South Carolina voters send current governor, others to runoff

Published 12:52 pm Wednesday, June 13, 2018

Primary runoff election set for June 26

LANDRUM — South Carolina voters sent current Gov.  Henry McMaster to a runoff against John Warren during Tuesday’s primary election.

The Republican primary ended with McMaster receiving 155,104 votes (42.3 percent) and Warren receiving 102,048 (27.83 percent).

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McMaster would have had to win by 50 percent plus one of the votes to secure the GOP bid. Runoffs are required in races with three or more candidates in South Carolina, unless the top vote getter receives 50 percent, plus one, of the votes.

The runoff election will be on Tuesday, June 26.

Democrats chose James Smith with 148,044 (61.81 percent) for Governor, over Marguerite Willis, who received 65,954 votes and Phil Noble, who received 25,475 votes.

Smith will face either McMaster or Warren in November.

Republicans also chose Mark Hammond for secretary of state, who won with 65.42 percent of the votes. GOP candidates Alan Wilson and Todd Atwater could be heading for a runoff for attorney general. Wilson was winning with 48.64 percent of the votes with 96 percent of precincts reporting Wednesday morning.

Former state senator Lee Bright will face a runoff for the Republican nomination for the U.S. House of Representatives District 4, left open by former U.S. Rep. Trey Gowdy. Bright’s runoff opponent was not clear after Tuesday’s primary.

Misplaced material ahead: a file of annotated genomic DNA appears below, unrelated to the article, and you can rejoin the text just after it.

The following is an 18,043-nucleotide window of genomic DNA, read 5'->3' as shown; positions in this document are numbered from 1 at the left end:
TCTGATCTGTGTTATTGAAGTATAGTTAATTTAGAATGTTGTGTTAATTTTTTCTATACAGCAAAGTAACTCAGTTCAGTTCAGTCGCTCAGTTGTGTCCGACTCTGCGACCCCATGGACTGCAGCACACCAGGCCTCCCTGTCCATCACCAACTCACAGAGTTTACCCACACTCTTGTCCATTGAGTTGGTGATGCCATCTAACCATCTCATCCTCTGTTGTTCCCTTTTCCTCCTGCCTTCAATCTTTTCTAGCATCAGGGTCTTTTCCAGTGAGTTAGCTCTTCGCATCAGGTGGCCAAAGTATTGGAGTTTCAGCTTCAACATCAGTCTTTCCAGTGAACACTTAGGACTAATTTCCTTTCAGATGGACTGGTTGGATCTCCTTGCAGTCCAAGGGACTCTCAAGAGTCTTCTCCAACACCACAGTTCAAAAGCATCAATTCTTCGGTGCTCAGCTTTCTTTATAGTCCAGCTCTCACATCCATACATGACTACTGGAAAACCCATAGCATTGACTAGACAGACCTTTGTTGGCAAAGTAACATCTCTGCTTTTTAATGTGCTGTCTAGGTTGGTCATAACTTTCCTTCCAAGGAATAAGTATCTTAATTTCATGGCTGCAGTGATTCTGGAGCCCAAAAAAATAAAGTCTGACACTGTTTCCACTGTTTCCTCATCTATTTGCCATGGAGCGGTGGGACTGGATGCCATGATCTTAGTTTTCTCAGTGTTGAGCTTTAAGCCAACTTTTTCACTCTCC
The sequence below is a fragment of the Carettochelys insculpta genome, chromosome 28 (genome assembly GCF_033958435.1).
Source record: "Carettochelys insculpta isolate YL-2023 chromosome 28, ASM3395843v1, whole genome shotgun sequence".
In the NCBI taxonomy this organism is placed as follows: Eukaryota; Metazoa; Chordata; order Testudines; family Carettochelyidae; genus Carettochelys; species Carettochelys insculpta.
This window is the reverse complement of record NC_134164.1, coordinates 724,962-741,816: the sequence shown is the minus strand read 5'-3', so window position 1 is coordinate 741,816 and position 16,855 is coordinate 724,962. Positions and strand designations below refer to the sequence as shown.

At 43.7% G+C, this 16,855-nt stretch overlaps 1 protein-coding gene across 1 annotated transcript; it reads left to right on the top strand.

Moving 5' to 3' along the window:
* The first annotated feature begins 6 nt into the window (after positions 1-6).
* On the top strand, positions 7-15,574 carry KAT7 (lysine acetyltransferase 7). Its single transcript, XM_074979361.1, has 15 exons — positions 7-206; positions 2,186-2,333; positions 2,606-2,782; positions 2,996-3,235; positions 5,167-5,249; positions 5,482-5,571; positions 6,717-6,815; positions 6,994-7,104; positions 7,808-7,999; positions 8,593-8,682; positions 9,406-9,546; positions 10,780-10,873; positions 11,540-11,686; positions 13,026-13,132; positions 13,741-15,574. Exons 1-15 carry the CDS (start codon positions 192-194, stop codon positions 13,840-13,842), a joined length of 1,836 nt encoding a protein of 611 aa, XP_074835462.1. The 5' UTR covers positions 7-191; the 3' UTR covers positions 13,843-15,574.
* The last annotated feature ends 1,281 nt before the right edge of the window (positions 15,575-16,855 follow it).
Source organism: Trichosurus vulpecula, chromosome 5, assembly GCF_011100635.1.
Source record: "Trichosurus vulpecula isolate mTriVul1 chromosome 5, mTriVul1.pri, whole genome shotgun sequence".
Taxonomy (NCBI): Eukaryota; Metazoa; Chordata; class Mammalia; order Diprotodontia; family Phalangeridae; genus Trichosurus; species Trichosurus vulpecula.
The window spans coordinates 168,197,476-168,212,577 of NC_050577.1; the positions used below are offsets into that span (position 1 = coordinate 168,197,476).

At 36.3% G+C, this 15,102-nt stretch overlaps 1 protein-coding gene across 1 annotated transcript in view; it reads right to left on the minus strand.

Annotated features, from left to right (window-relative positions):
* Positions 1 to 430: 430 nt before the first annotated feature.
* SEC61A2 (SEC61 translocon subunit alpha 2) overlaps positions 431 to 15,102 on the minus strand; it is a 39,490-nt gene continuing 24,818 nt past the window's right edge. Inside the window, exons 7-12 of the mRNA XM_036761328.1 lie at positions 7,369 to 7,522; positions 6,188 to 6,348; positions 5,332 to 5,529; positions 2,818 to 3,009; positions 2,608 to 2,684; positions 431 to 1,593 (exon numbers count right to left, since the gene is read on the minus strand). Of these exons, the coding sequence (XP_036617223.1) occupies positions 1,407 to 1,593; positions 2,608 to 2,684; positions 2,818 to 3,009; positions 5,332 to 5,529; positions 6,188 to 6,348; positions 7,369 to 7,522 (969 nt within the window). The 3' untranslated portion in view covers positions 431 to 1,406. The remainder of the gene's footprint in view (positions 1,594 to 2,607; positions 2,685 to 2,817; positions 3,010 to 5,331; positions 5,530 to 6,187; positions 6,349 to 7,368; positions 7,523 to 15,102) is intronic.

His opponent will either be William Timmons or Dan Hamilton, who were within 400 votes of each other, according to unofficial results.

For the democratic bid for U.S. House of Representatives District 4, Brandon P. Brown and Doris Lee Turner look to be heading for a runoff. Brown received 30.89 percent of the votes and Turner received 29.55 percent of the votes.

Spartanburg County voters also chose incumbent Josiah Magnuson as the GOP winner for the State House of Representatives District 38 by 69.03 percent of the votes over Joan Clyborne.

Manning Lynch won the County Council Chair for the Republicans by 74.95 percent over Brian Andre Turnage.

South Carolina voters were also asked advisory questions on Tuesday’s primary ballot. The answers to the questions will not change laws, but were meant as a way to get public opinion on four subjects.

Democrats were asked if they support passing a law allowing doctors to prescribe marijuana to patients, which passed by 82.03 percent statewide.

Democrats were also asked if they support passing a state law requiring the governor of South Carolina to accept all federal revenues offered to support Medicaid and Medicaid expansion efforts in the state, which passed by 92.75 percent statewide.

Republicans were asked if they believe that voters should have the option to choose to affiliate with a political party when they register to vote or change their voter registration in South Carolina, which passed by 82.34 percent statewide.

Republicans were also asked if they believe that South Carolina’s tax code should be brought into conformity with the recent tax cuts in the federal tax code for maximum simplification and to lower the overall tax burn on South Carolina taxpayers and businesses, which passed by 92.3 percent statewide.